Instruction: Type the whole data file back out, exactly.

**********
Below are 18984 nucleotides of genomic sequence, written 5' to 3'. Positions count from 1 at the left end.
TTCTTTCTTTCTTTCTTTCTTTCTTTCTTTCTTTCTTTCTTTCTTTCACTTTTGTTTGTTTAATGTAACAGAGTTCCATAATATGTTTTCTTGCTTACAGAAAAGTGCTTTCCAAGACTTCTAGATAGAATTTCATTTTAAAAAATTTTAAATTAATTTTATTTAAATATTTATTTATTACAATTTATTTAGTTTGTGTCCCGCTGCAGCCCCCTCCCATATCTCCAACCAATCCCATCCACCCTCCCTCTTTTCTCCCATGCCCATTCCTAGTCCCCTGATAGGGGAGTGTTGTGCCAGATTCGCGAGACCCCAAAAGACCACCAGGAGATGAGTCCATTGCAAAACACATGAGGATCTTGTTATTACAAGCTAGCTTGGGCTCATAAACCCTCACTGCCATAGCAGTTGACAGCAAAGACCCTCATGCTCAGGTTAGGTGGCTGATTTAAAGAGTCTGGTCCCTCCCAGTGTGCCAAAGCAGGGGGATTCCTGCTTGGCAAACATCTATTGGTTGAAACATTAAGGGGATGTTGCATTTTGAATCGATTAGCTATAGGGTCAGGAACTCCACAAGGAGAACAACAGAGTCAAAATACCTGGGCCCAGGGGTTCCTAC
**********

Below are 18984 nucleotides of genomic sequence, written 5' to 3'. Positions count from 1 at the left end.
TTCTTTCTTTCTTTCTTTCTTTCTTTCTTTCTTTCTTTCTTTCTTTCACTTTTGTTTGTTTAATGTAACAGAGTTCCATAATATGTTTTCTTGCTTACAGAAAAGTGCTTTCCAAGACTTCTAGATAGAATTTCATTTTAAAAAATTTTAAATTAATTTTATTTAAATATTTATTTATTACAATTTATTTAGTTTGTGTCCCGCTGCAGCCCCCTCCCATATCTCCAACCAATCCCATCCACCCTCCCTCTTTTCTCCCATGCCCATTCCTAGTCCCCTGATAGGGGAGTGTTGTGCCAGATTCGCGAGACCCCAAAAGACCACCAGGAGATGAGTCCATTGCAAAACACATGAGGATCTTGTTATTACAAGCTAGCTTGGGCTCATAAACCCTCACTGCCATAGCAGTTGACAGCAAAGACCCTCATGCTCAGGTTAGGTGGCTGATTTAAAGAGTCTGGTCCCTCCCAGTGTGCCAAAGCAGGGGGATTCCTGCTTGGCAAACATCTATTGGTTGAAACATTAAGGGGATGTTGCATTTTGAATCGATTAGCTATAGGGTCAGGAACTCCACAAGGAGAACAACAGAGTCAAAATACCTGGGCCCAGGGGTTCCTAC